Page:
Humus however has two properties which are of immense importance.  Firstly it is stable and will resist decomposition for long periods of time; - some people claim for hundreds of years.  This makes it valuable as a means of averting climate change.  Secondly is its remarkable effect of soil quality transforming virtually unworkable clay into top grade soil.  This is achieved by a process of aggregation in which fine particles are held together in small clumps.

 Some people say that this is physical, the long chain molecules simply entwine around individual soil particles while other say it is the result of Van de Waal forces, those secondary forces which occur when molecules are in close contact.

 The process of forming humus is of great importance. At the macro level it is clearly a result of microbiological action. Creating beneficial conditions for the appropriate microbiological action has a major influence on the proportion of humus that is formed.

 At a micro level it has been suggested that enzymes which fungi release from their hyphae to dissolve mineral particles is involved in the formation of humus.

 If I can quote from James Amonette, (Pacific Northwest National Laboratory, Richland, WA.) as an indication of our scientific understanding.

 ‘While incompletely understood, the humification process by which soil C is stabilized (Stevenson, 1994) is believed to involve several parallel pathways. Of these, the polyphenol formation pathway generally dominates. The rate limiting step for this pathway is believed to be the oxidation of polyphenols to polyquinones, which then polymerize with amino acids to form humic material. This oxidative polymerization reaction is catalyzed by polyphenol oxidase (PPhO) enzymes such as tyrosinase (Martin and Haider, 1969, 1971; Nelson et al., 1979), but soil minerals such as allophane (Kyuma and Kawaguchi, 1964), Fe and Mn oxides (Shindo and Huang, 1984; Stone and Morgan, 1984; McBride 1987), and smectites (Kumada and Kato, 1970; Thompson and Moll, 1973; Filip et al., 1977; Wang et al., 1978) also promote the reaction.’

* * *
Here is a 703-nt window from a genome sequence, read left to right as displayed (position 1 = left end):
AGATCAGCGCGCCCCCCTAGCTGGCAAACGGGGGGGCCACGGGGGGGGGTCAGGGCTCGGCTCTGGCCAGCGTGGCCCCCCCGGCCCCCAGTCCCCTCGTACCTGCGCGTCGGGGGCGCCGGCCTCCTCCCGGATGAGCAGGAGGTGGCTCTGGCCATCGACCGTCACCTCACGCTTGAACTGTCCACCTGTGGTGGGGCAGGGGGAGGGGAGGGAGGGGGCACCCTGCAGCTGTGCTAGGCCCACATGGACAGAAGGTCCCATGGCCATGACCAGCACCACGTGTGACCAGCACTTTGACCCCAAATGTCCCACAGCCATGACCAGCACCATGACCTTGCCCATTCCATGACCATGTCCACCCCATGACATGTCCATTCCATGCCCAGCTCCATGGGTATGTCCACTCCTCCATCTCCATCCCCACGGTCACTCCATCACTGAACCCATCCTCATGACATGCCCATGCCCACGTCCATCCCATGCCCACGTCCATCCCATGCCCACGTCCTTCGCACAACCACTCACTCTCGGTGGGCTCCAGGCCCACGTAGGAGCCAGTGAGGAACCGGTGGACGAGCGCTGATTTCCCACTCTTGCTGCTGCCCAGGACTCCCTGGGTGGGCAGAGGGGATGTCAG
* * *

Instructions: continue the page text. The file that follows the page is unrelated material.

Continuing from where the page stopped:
While science may not fully understand the process of humification this does not prevent us taking advantage of the process to resolve the great challenges facing humanity. This is relatively simple and easily backed by simple experiments.

 The wicking bed process with the moist conditions and recycling of air and water and water can be observed to be highly effective in creating humus.  This can be accelerated by the use of fungal initiators or inoculants into the water stream.

 One of the major hurdles to adoption of any method of carbon capture is measurement.  It can take time for organic material to form stable humus so a common approach has been to measure carbon content over time resulting in farmers having to wait sometimes years to receive payment from carbon trading.  This removes a major incentive for farmers to adopt carbon capture.

 The wicking beds use organic waste from external source so it is easy to measure the quantity added.  Only a small proportion of this organic waste is converted to the stable humus. The ratio of organic waste to humus can be measured in a separate controlled trial by measuring the amount of humus generated from a given quantity of organic waste.  This ratio can then be used to predict the amount of humus which will be created, so providing a simple basis for carbon trading.